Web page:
Archive for Wednesday, August 24, 2005

Americans seeking answers on Iraq

August 24, 2005


I've received a huge outpouring of e-mail in response to the column I wrote last week about an imaginary conversation between President Bush and Cindy Sheehan.

The e-mail comes from all over the country, from places as far afield as Peoria, Ill.; Fort Worth, Texas; Denver; Charleston, S.C.; Columbus, Ohio; Corvallis, Ore.; and Birmingham, Ala. A good number of the e-mailers were hostile to Sheehan herself, accusing her - in one reader's words - of being a "kook" manipulated by "organizations that have the audacity to call themselves Americans."

Those who worked up such a froth over Sheehan missed the point: I was trying to lay out what the president would say if he gave Sheehan (or the country) frank answers about why 140,000 U.S. soldiers remain in Iraq. So why on earth did the mention of Cindy Sheehan make these folks so mad?

Here's the answer. Sheehan has become a lightning rod for those who fear, and those who want, an honest national debate on Iraq.

The bulk of my e-mailers understood that the issue is bigger than one grieving mother. Some readers want the troops to leave Iraq immediately. Many were unsure whether U.S. soldiers should exit now. Most were frustrated, as one put it, that Bush wasn't talking "straight."

One of the most moving e-mails came from Sherilyn J. Bone in Virginia Beach, Va.

"My son, Spec. Jeremy McHalffey, was killed in Iraq Jan. 4, 2005," she wrote. "So I feel I can comment on Cindy Sheehan's actions without someone saying I don't know anything about it. I wish I were standing beside Cindy today. ...

"Most of all I wish I didn't have to wake up each morning, face each day and just continue to cope, knowing my son is dead. Just like Cindy, I want the president to tell my why?

"Why did my son have to die in Iraq? For lies? Don't just continue to tell me he was a hero; of course he was. Tell me why he had to be a hero in a godforsaken country, trying to protect people who don't want us there.

"I come from a military family. From the Civil War until today, we have had men and women in each generation serving their country in war. My niece is now serving in the Navy. Having made it through Iraq once, and escorted her cousin's body home for burial, she is now waiting to return to Iraq.

"Don't tell me it is unpatriotic to question what doesn't make sense. Let's not all just keep our mouths shut until 50,000 mothers ask why their sons had to die ... another Vietnam. Don't tell me we shouldn't ask. ... And most of all don't tell me this administration cares. This mother doesn't believe it.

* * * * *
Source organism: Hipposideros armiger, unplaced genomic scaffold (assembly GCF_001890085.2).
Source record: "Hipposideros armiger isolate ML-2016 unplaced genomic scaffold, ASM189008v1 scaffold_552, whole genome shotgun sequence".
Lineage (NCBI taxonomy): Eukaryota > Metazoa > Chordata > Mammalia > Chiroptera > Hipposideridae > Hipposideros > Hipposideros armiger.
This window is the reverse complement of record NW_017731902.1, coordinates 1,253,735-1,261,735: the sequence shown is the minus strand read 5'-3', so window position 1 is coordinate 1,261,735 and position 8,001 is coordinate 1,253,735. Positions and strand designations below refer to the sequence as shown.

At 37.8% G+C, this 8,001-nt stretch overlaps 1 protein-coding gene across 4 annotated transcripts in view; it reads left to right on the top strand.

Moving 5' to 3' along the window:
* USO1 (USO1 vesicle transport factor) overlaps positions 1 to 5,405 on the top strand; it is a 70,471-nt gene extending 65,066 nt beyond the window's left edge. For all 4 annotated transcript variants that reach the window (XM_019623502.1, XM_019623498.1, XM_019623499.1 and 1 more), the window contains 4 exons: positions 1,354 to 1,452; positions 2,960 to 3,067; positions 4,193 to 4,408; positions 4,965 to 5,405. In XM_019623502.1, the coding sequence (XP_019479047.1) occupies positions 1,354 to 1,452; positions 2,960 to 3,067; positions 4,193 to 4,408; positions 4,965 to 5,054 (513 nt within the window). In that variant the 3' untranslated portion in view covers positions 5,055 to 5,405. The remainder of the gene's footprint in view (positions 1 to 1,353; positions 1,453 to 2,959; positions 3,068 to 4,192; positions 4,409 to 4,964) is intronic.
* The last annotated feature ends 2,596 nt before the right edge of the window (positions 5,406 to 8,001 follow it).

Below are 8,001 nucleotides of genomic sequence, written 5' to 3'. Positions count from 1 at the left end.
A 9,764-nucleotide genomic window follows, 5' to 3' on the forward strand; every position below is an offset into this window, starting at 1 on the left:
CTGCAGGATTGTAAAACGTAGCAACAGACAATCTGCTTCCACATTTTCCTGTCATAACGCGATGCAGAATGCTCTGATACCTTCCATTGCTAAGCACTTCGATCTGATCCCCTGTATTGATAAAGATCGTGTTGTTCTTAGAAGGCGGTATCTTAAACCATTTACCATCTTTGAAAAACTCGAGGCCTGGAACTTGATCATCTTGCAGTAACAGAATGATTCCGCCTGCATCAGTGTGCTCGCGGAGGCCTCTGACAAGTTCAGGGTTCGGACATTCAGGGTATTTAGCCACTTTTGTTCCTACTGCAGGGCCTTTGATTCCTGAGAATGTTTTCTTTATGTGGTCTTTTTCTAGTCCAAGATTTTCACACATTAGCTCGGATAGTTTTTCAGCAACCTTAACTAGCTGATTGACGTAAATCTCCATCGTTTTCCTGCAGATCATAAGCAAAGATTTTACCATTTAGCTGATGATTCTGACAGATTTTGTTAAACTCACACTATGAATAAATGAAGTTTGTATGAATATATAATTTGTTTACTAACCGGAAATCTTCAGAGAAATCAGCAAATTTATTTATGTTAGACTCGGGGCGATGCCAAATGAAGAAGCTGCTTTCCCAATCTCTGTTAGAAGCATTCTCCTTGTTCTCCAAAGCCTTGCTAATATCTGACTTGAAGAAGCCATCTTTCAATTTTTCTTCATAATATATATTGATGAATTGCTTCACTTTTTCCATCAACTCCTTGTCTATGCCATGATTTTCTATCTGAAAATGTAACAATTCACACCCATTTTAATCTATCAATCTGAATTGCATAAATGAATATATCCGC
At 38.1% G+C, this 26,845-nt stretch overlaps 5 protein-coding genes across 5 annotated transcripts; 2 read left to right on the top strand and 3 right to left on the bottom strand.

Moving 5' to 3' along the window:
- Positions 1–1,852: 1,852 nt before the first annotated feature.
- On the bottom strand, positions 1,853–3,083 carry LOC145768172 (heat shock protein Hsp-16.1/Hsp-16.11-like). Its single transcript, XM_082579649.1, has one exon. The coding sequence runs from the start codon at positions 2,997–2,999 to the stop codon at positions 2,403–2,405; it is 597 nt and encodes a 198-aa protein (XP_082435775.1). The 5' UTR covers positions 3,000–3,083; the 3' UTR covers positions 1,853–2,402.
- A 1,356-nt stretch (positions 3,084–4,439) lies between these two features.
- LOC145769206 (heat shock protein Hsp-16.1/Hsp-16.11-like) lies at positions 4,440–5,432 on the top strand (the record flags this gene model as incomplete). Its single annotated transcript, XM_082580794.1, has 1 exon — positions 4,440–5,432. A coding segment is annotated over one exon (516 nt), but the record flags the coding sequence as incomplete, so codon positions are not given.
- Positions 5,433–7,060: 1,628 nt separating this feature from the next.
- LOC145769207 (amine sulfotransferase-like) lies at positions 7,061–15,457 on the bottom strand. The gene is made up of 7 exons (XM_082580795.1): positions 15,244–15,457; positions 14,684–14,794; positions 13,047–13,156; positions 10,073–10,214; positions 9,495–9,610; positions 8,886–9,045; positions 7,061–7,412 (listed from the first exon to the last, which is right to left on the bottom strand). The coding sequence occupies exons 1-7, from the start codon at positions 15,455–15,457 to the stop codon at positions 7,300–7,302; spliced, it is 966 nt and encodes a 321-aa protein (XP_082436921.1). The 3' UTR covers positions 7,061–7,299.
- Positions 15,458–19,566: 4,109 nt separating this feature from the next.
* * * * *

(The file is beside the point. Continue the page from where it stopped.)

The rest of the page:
"Thank you for saying in your article what needed to be said."

I called Sherry Bone, whose son was a 28-year-old policeman serving in the Marine Corps Reserve. I asked her whether she thought the troops should leave now.

"I never think we should just walk away," she told me. "But how long are we going to go on like this? ...

"If this goes on and on, then what did he die for? If I saw an end in sight, I could accept it, but I don't see anything in sight."

Bone has every right to be confused. The rationale for the Iraq war has changed so many times that the real reason remains murky. The figures on numbers of Iraqis trained to fight (and someday replace U.S. troops) have jumped up and down like a yo-yo. The markers for when U.S. troops can draw down - when Iraqi democracy grows, when Iraqi forces mature, when we run out of reserve units - are vague.

In essence, the president is asking the public to have faith and suspend disbelief. But when so many past rationales for the Iraq war have been junked, a faith-based approach to its future won't keep the American public on board. If a majority of Americans lose trust in Bush's handling of this war, the pressure will grow for a speedy U.S. exit.

I don't think we can leave Iraq yet, lest Iraq become the terrorist base it wasn't before. Yet the polls indicate that Americans won't support a continued presence in Iraq unless they are given more facts about where we are headed.

That is the nerve that Cindy Sheehan hit, this need for - and true believers' fear of - the facts.

By the way, many of Sheehan's detractors accused me of hiding the fact that the president had already met Sheehan. That fact is irrelevant to the situation now. Sheehan met Bush a year ago, when she was part of a larger group and still in shock over her son's death. Iraq hadn't sunk to its current state, nor was the public yet so eager for honest answers about the war.

"I was in shock after my son died," Bone says. "Now I am angry.

"Tell us what it is going to take to win, Mr. Bush."

The president has decided not to talk to Cindy Sheehan. But we all need an answer to the question posed by Sherry Bone.

Trudy Rubin is a columnist and editorial-board member for the Philadelphia Inquirer.


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